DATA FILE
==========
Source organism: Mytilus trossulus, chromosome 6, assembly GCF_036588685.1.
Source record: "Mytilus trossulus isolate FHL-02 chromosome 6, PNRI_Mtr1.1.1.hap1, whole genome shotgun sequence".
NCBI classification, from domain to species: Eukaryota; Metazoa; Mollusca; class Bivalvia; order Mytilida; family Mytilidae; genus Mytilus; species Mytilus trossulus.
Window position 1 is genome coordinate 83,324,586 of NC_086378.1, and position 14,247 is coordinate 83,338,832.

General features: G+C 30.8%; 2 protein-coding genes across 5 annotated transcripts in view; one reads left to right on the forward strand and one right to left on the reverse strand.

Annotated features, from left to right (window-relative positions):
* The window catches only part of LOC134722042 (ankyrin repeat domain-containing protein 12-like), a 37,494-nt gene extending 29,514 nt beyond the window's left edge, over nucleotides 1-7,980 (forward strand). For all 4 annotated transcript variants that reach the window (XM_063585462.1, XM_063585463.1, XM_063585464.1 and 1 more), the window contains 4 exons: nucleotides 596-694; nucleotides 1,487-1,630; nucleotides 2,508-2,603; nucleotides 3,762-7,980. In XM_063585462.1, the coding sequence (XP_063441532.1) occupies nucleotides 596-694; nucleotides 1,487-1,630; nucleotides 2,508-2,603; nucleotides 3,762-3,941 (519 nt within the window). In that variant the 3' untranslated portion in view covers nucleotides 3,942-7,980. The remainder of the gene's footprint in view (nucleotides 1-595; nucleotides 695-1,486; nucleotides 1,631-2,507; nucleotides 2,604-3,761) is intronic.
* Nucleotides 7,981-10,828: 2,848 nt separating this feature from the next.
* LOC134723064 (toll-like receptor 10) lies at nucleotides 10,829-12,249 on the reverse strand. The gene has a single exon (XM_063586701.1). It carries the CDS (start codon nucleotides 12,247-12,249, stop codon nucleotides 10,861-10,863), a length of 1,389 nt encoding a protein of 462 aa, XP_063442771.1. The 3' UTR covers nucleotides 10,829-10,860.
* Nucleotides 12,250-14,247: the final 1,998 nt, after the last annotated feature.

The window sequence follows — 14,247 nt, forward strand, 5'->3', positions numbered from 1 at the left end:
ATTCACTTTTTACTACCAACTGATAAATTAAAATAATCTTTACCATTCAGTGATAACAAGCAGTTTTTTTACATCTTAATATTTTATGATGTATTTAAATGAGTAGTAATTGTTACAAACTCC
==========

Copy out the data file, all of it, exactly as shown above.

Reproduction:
Source organism: Mytilus trossulus, chromosome 6, assembly GCF_036588685.1.
Source record: "Mytilus trossulus isolate FHL-02 chromosome 6, PNRI_Mtr1.1.1.hap1, whole genome shotgun sequence".
NCBI classification, from domain to species: Eukaryota; Metazoa; Mollusca; class Bivalvia; order Mytilida; family Mytilidae; genus Mytilus; species Mytilus trossulus.
Window position 1 is genome coordinate 83,324,586 of NC_086378.1, and position 14,247 is coordinate 83,338,832.

General features: G+C 30.8%; 2 protein-coding genes across 5 annotated transcripts in view; one reads left to right on the forward strand and one right to left on the reverse strand.

Annotated features, from left to right (window-relative positions):
* The window catches only part of LOC134722042 (ankyrin repeat domain-containing protein 12-like), a 37,494-nt gene extending 29,514 nt beyond the window's left edge, over nucleotides 1-7,980 (forward strand). For all 4 annotated transcript variants that reach the window (XM_063585462.1, XM_063585463.1, XM_063585464.1 and 1 more), the window contains 4 exons: nucleotides 596-694; nucleotides 1,487-1,630; nucleotides 2,508-2,603; nucleotides 3,762-7,980. In XM_063585462.1, the coding sequence (XP_063441532.1) occupies nucleotides 596-694; nucleotides 1,487-1,630; nucleotides 2,508-2,603; nucleotides 3,762-3,941 (519 nt within the window). In that variant the 3' untranslated portion in view covers nucleotides 3,942-7,980. The remainder of the gene's footprint in view (nucleotides 1-595; nucleotides 695-1,486; nucleotides 1,631-2,507; nucleotides 2,604-3,761) is intronic.
* Nucleotides 7,981-10,828: 2,848 nt separating this feature from the next.
* LOC134723064 (toll-like receptor 10) lies at nucleotides 10,829-12,249 on the reverse strand. The gene has a single exon (XM_063586701.1). It carries the CDS (start codon nucleotides 12,247-12,249, stop codon nucleotides 10,861-10,863), a length of 1,389 nt encoding a protein of 462 aa, XP_063442771.1. The 3' UTR covers nucleotides 10,829-10,860.
* Nucleotides 12,250-14,247: the final 1,998 nt, after the last annotated feature.

The window sequence follows — 14,247 nt, forward strand, 5'->3', positions numbered from 1 at the left end:
ATTCACTTTTTACTACCAACTGATAAATTAAAATAATCTTTACCATTCAGTGATAACAAGCAGTTTTTTTACATCTTAATATTTTATGATGTATTTAAATGAGTAGTAATTGTTACAAACTCC